Fatigue: What is it, and how can you prevent it becoming an issue

It’s no secret being a tradie is a very physically and mentally demanding job, with long workdays and weeks placing the body under intense physical and mental strain. 

Worker fatigue is one of the biggest hazards on-site. Fatigue can come in many different forms and be caused by a number of different factors. While fatigue may not be avoidable in today’s busy cycle, it is important we recognise the signs of fatigue and the steps we can take to reduce it.

Because at the end of the day, a tired worker is a dangerous worker. 

Responsibilities for managing fatigue 

When you are fatigued, you are less alert and aware of your environment; this can lead to an increased risk of errors, resulting in injuries or incidents on-site. 

When working on-site, it is both the Employers and the Worker’s responsibility to recognise and reduce worker fatigue. 


As an employer on-site you are required to provide a safe working environment, and that includes reducing fatigue. Here are a few strategies for ensuring everyone stays fresh: 

  • Working schedules – Make sure your team isn’t working too many days in a row or too many long shifts, get your team to take regular breaks and schedule tasks throughout the day to maximise peak energy periods. 
  • Sleep – design rosters or workweeks in a way that doesn’t negatively impact normal sleep patterns too much
  • Ask questions –be sure to check in with your team, how they are feeling may be impacting their energy levels at work 
  • Avoid extreme conditions – working in extreme heat or cold weather is extremely draining. Limit prolonged exposure to these conditions if possible
  • Understand your team – everyone in your team or on-site is different. Make sure workloads and requests are manageable and within skill and experience levels
  • Develop a fatigue policy and plan – this will formalise everyone’s role in reducing fatigue on-site. This should clearly outline all of the above points.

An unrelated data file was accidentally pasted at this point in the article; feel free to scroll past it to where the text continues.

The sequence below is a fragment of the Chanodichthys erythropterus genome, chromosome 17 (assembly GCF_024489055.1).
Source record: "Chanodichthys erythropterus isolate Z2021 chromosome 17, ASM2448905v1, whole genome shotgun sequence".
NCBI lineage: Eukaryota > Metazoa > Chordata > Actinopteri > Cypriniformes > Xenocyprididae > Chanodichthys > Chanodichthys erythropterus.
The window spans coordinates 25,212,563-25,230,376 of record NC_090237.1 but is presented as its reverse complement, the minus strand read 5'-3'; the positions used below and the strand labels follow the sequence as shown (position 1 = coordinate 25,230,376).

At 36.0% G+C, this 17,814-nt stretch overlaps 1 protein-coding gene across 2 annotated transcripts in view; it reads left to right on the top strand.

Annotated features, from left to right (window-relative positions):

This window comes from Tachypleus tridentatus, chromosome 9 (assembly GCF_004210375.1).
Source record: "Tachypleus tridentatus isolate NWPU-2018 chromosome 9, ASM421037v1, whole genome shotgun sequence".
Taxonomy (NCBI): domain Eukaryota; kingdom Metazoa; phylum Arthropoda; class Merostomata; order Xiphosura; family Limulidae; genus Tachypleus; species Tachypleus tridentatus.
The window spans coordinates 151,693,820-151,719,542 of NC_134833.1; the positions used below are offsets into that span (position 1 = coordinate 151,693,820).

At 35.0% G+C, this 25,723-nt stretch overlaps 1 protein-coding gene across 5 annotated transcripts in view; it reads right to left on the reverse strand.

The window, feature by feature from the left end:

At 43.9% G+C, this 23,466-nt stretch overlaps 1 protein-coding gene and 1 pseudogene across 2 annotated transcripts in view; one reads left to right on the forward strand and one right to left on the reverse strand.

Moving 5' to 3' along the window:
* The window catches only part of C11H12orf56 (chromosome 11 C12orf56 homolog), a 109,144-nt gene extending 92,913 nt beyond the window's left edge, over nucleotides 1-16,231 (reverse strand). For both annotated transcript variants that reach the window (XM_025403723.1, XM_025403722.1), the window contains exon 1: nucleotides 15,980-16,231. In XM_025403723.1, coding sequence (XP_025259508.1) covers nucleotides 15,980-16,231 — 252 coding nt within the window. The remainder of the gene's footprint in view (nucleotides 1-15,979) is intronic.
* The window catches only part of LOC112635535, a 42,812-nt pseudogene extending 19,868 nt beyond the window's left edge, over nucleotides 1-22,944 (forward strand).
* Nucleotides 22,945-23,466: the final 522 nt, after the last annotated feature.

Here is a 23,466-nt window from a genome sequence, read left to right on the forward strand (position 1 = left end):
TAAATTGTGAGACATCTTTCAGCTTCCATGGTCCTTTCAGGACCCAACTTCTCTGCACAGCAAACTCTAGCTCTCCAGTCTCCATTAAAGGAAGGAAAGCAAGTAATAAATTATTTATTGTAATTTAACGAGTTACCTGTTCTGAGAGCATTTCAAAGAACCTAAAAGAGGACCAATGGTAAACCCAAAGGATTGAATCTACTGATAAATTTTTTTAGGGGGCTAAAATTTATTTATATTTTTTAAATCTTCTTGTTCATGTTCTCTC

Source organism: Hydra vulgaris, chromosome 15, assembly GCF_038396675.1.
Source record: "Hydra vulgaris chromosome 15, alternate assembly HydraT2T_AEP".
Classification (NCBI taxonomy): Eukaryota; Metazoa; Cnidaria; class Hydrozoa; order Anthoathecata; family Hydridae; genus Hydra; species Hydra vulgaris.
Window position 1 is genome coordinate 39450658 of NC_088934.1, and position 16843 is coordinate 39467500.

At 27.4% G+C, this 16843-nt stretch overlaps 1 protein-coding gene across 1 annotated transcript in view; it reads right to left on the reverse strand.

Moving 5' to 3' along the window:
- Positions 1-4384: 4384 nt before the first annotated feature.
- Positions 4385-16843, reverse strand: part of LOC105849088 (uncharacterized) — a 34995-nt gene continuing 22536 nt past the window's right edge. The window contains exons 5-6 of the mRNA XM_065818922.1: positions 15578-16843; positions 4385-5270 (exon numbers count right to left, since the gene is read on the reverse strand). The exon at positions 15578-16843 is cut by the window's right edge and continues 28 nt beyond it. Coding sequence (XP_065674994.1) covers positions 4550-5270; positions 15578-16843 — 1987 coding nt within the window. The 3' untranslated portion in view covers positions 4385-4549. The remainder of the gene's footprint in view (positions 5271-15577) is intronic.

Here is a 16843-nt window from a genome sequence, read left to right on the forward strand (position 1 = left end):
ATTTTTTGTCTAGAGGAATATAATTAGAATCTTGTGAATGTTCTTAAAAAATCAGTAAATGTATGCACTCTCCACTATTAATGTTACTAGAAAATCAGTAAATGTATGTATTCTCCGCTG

Everyone is personally responsible for turning up every day in the best mental and physical conditions possible so that what you do on-site doesn’t affect the health and safety of others. Here are some tips:

  • Put yourselves in a position to get the most sleep and recovery as possible between shifts and workweeks 
  • Inform the boss or Principal Contractor if their circumstances change or if there is anything affecting your energy levels which may impact your ability to work
  • Know and listen to your body, and take action when it’s saying “I’m tired!”
  • Report fatigue-related incidents, whether it’s you personally or someone else, report all incidents or near misses on-site

Practical steps for managing fatigue seasonally

Our bodies operate differently during the cooler and warmer months. During winter, fatigue levels tend to increase. With the colder temperatures, longer nights and reduced sunlight, our bodies naturally tend to shut down earlier in the day. During summer, we benefit a lot from longer days and more sunlight, however we need to consider fatigue due to hot weather and maintaining our hydration levels.

Here are a few steps you can take.

  • Enjoy the sun and get outdoors as much as possible during your day
  • Prioritise good sleep. Everyone needs somewhere between 6-9 hours of sleep a night. Getting good quality uninterrupted sleep will help recharge the batteries and fight off the winter drowsiness
  • Exercise regularly. Regular exercise will help keep you energised and can actually help you sleep 
  • Relax, don’t stress
  • Eat well and fuel your body with the nutrients it needs to recover and sustain itself
  • Keep yourself hydrated during the warmer months
  • Seek shade where possible

Fatigue is something that we all face in our busy work lives and it is often unavoidable.

However, it is critical we can recognise the signs of fatigue in ourselves or someone on-site and take the necessary steps to prevent fatigue-related problems from happening.

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